Life Around My Father Poem by Thomas Golding

Life Around My Father

You gave us life then paused
A roof but never dried a tear
Even in anger we were never touched
Was it so unmanly to hold a child?
Did you wish it wasn’t so
As you turned away?

You had passion to spare
About your political genesis
At New Zealand’s own Gulag in the north
Planting pine trees by the score
Growing angry by the hour.

Those rotten First World War army tents
Sugar bags on poles for beds
Rancid meat damp bedding
To a man you all knew
It was to get the unemployed out of town.

Bank clerks and managers
The proud and the profane
Comrades in mud and sleet
Some you watched give up and die
You remembered.

Leaving for a job in town
You became an early Labour Party Man
A Red Fed no less with scars both out and in
Like all the other comrades
Singing the Red Flag.

You fought the good fight
With the establishment of the day
Hoisted party members through a few rear windows
The rank and file in the front
Fighting to delay the law.

How disillusioned you were
When Labour became the establishment
Moving to the right
Our house kept its principles
No capitalists allowed
Punters, poker players and fishermen exempted
Of course.

I still hear those horses coming up the straight
Lost by a nose again
Mother will have to make do again
She speaks of responsibility
Even as your eyes turn to the racing page.

You frequently came home
With empty pockets
“Running into an old friend in need”
Who bought to an inside straight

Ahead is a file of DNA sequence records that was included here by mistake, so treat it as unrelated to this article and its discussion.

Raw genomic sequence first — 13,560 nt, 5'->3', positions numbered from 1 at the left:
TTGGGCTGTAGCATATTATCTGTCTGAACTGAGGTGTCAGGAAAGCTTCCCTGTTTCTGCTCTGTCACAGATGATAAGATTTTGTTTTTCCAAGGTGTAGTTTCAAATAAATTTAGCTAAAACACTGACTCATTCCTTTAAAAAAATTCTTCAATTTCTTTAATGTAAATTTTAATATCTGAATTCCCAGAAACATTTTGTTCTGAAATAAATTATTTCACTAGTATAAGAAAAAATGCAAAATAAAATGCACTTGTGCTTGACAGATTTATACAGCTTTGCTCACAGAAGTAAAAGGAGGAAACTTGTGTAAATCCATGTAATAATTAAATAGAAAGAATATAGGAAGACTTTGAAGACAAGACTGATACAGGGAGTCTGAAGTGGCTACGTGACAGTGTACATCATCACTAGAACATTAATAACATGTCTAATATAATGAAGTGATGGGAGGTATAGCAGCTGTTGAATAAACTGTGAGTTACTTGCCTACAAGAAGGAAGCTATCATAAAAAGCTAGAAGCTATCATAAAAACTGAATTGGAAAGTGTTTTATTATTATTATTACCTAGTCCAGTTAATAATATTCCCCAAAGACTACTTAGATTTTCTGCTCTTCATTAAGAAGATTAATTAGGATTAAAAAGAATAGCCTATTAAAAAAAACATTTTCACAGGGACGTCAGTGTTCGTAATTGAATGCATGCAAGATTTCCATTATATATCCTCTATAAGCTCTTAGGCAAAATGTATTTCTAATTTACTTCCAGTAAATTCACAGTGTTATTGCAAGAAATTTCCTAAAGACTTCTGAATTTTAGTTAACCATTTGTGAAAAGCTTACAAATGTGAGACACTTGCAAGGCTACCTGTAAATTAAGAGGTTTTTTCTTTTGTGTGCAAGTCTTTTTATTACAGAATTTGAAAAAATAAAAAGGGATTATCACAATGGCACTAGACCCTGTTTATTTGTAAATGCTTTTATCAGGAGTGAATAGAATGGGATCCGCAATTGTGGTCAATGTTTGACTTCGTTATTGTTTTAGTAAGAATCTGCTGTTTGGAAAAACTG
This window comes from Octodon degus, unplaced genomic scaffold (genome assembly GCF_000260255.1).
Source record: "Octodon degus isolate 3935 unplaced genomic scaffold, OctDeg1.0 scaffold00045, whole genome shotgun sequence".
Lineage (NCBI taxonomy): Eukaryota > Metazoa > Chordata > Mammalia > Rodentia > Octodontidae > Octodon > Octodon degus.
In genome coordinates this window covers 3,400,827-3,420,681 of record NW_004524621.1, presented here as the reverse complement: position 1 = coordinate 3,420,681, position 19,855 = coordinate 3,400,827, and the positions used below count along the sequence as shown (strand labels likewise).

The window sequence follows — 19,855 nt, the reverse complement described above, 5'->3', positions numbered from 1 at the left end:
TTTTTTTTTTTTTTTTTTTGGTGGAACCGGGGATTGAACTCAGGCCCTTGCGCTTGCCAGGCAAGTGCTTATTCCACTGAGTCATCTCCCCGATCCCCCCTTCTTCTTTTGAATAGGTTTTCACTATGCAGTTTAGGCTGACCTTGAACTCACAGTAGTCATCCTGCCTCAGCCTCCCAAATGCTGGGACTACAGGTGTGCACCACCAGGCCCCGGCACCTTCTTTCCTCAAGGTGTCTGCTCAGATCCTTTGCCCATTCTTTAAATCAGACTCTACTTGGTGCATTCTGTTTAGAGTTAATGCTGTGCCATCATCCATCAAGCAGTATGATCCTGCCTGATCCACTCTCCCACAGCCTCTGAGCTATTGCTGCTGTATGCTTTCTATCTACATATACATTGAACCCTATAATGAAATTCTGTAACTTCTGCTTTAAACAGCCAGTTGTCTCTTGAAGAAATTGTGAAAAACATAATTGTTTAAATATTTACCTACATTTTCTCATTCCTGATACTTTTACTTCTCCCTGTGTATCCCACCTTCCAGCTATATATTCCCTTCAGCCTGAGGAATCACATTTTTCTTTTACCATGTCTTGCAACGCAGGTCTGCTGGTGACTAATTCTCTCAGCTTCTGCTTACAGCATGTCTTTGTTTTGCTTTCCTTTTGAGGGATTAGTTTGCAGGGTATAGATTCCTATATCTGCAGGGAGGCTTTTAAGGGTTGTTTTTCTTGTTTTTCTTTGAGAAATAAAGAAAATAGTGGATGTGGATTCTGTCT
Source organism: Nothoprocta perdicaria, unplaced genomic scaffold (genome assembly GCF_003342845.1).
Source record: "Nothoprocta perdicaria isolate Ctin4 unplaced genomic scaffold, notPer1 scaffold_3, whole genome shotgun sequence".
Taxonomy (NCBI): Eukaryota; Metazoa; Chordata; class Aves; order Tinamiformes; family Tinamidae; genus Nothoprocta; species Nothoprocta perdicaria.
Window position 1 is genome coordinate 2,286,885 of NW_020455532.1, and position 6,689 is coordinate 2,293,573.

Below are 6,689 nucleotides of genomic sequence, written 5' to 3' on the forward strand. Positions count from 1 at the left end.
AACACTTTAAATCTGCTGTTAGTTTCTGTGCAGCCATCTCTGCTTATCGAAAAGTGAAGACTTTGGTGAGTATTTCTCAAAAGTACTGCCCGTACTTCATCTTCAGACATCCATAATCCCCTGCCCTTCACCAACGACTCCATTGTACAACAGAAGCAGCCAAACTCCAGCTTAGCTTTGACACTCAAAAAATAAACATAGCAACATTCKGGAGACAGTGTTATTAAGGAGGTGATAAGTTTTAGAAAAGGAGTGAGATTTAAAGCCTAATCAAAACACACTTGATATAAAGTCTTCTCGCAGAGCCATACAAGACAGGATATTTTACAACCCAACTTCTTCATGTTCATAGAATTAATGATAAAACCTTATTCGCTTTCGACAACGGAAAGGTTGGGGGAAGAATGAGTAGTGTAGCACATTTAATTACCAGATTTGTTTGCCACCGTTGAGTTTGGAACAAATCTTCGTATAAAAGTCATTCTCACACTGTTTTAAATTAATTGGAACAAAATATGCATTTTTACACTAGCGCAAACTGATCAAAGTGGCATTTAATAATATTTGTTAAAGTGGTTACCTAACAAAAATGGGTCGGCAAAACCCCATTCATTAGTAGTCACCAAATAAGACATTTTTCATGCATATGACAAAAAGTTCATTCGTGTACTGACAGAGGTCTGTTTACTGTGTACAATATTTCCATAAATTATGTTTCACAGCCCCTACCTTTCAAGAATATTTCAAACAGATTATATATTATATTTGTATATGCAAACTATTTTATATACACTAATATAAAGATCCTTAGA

Mother speaks of responsibility
As you look longingly
Towards the racing page.

You gave up your chance to shape the party
And remained a life long working man
What would you think now of your successors
Those bright young men and women
And their idealized history of your time.

Better you’re not here now old Fabian
Wouldn't you make them scatter?
Old wolf amongst the rabbits and crows
Back to their clubs and towers
Where they can view you safely from afar
Thankful their roots are buried in the past
Together with the ashes of your utopia.

When you lifted your hand at last
Unable to speak or hear
Did we communicate then?
Did you now who it was
That unmanly fool
Who held your hand and cried?


Did you now who it was That unmanly fool Who held your hand and cried? ...... unforgetable events in life make us cry.... beautiful write and sensitive too.. i appriciate it.. read mine papa do u know and papa you too? kind efer it n comment. tks with regards sir,

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Thomas Golding

Thomas Golding

Lower Hutt. Wellington. New Zealand
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